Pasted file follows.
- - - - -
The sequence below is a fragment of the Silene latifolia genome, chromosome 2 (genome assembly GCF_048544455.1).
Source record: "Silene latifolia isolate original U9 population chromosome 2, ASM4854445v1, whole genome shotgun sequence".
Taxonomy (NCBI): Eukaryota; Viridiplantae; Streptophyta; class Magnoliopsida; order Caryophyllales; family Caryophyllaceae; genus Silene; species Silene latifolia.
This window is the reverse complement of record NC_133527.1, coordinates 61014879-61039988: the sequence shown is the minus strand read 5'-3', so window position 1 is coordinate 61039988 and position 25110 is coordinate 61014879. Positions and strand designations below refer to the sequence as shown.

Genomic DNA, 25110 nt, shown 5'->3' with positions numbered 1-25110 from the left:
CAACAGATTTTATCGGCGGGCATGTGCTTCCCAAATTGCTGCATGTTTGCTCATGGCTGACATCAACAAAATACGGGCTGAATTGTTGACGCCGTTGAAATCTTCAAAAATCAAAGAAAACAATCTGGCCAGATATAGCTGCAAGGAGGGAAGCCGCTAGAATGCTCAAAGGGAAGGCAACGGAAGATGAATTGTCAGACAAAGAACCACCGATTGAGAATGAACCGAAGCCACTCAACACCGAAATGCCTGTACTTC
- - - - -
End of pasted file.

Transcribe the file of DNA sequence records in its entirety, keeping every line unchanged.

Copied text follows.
The sequence below is a fragment of the Silene latifolia genome, chromosome 2 (genome assembly GCF_048544455.1).
Source record: "Silene latifolia isolate original U9 population chromosome 2, ASM4854445v1, whole genome shotgun sequence".
Taxonomy (NCBI): Eukaryota; Viridiplantae; Streptophyta; class Magnoliopsida; order Caryophyllales; family Caryophyllaceae; genus Silene; species Silene latifolia.
This window is the reverse complement of record NC_133527.1, coordinates 61014879-61039988: the sequence shown is the minus strand read 5'-3', so window position 1 is coordinate 61039988 and position 25110 is coordinate 61014879. Positions and strand designations below refer to the sequence as shown.

Genomic DNA, 25110 nt, shown 5'->3' with positions numbered 1-25110 from the left:
CAACAGATTTTATCGGCGGGCATGTGCTTCCCAAATTGCTGCATGTTTGCTCATGGCTGACATCAACAAAATACGGGCTGAATTGTTGACGCCGTTGAAATCTTCAAAAATCAAAGAAAACAATCTGGCCAGATATAGCTGCAAGGAGGGAAGCCGCTAGAATGCTCAAAGGGAAGGCAACGGAAGATGAATTGTCAGACAAAGAACCACCGATTGAGAATGAACCGAAGCCACTCAACACCGAAATGCCTGTACTTC